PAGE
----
Literature: From Here to Eternity
Well, what am I? I'm a private no-class dogface. The way most civilians look at that, that's two steps up from nothin'.
Robert E. Lee "Prew" Prewitt
A 1952 novel by James Jones, From Here to Eternity was based on his experiences serving in World War II. It was adapted into a film in 1953, a miniseries in 1979, a TV Show in 1980 and a short lived musical version in 2013. The film version, directed by Fred Zinnemann and staring an All-Star Cast including Burt Lancaster, Montgomery Clift, Frank Sinatra and Deborah Kerr, remains the most iconic of these productions. It won eight Oscars in its year, including Best Picture.The 1953 film is also famous for a certain scene involving Burt Lancaster, Deborah Kerr, and a beach. It's an iconic bit, and new viewers may be surprised to discover that it's only three seconds long.In 1941, a few short months before the attack on Pearl Harbor, Private Robert E. Lee "Prew" Prewitt is transferred to the nearby Schofield Barracks in Honolulu. His CO at Company G, Captain Holmes, learns that Prewitt was a Boxer and tries to recruit him for the Unit’s Boxing Club. When Prewitt refuses, Holmes decides to make the new recruit’s life a living hell.Other characters in the story include Prewitt’s buddy and only supporter on base, Angelo Maggio; Holmes’s wife Karen and her lover, Sgt. Warden; Prewitt's girlfriend, "nightclub hostess" Alma; and Staff Sgt. Fatso Judson, the brutish stockade guard who becomes Magglio's tormentor.See also The Thin Red Line which features similar characters based on James Jones' real life experiences, including Private Witt, appropriately enough for a subsequent novel.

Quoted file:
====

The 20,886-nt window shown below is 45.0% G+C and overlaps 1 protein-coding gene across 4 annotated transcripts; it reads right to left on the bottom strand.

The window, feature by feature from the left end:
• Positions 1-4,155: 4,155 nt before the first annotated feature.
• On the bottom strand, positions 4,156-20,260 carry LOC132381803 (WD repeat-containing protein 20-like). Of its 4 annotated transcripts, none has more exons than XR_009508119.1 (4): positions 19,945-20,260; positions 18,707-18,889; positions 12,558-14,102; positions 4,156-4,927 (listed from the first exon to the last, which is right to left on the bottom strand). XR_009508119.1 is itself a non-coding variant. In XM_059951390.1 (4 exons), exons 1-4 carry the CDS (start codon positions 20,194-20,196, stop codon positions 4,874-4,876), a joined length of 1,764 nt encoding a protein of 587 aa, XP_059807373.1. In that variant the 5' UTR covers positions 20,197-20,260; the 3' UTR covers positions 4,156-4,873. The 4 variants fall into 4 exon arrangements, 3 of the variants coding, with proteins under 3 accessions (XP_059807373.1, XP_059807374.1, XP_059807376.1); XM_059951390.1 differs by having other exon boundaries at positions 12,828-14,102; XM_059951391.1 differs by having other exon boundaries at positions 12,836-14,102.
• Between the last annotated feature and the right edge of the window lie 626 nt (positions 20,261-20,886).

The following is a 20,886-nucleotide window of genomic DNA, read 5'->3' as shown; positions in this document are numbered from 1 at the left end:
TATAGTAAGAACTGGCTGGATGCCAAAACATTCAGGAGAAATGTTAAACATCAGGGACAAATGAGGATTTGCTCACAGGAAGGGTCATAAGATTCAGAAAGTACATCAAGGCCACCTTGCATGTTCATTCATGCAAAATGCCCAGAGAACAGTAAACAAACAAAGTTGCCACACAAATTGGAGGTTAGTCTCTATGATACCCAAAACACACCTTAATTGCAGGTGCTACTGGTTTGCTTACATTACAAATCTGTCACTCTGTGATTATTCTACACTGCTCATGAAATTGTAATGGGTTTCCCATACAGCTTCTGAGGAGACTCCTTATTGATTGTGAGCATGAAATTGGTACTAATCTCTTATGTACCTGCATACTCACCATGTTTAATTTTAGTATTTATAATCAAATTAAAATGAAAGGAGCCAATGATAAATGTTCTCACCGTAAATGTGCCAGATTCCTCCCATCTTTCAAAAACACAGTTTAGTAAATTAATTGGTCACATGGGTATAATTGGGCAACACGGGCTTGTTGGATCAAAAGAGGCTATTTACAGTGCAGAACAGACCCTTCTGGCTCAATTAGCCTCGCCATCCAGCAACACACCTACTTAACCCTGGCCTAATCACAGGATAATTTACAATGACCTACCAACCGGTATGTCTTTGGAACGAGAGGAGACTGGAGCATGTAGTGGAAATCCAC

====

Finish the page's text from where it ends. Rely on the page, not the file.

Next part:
The Film and Book contains examples of:
- All-Star Cast: In addition to the ones above, there’s also Donna Reed, Ernest Borgnine and Phillip Ober. George Reeves appears for a few minutes.
- Beach Kiss: The Trope Codifier.
- Big Damn Kiss: The beach scene in the 1953 film won an Oscar by itself.
- Camp Follower: Alma.
- Embarrassing Nickname: Staff Sgt. James R. "Fatso" Judson.
- Good Adultery, Bad Adultery: Captain Holmes cheats on his wife, which makes it all right for her to cheat on him. His behavior previously resulted in her losing a child and nearly dying herself.
- Literary Allusion Title: From “Gentleman Rankers” by Rudyard Kipling.
- Longing Look: Sgt. Warden aims a few at Karen.
- Male Gaze: Every man in the bar watches the waitress' Sexy Walk. So does the camera.
- Making Love in All the Wrong Places: That Scene on the Beach.
- Martial Pacifist: Prewitt, as far as boxing goes.
- My Girl Is Not a Slut: Sgt. Warden is somewhat upset to find that Karen has had numerous other lovers.
- N-Word Privileges: "Only my friends call me 'wop'!"
- Playing Against Type: Deborah Kerr as the adulterous Karen Holmes. Compare that role to her ones in The King and I or An Affair to Remember.
- Also Donna Reed as the
prostitute"hostess" Alma. The role won her an Oscar.
- Also Donna Reed as the
- Real Life Writes the Plot
- Sergeant Rock: Warden to G-Company.
- Sorry Ociffer: Spoofed. Warden pretends to chew Prewitt out for being drunk, while falling-down drunk himself.
- Suddenly Sober: For two guys who couldn't walk straight several minutes before, Warden and Prewitt are remarkably coordinated when Maggio drops in.
- Taps: In the film version, Prewitt (a bugle player) plays this when his best friend is killed.
- Throw It In: Maggio's pretending to use olives as dice was an improvisation by Sinatra.
- War Was Beginning
- World War II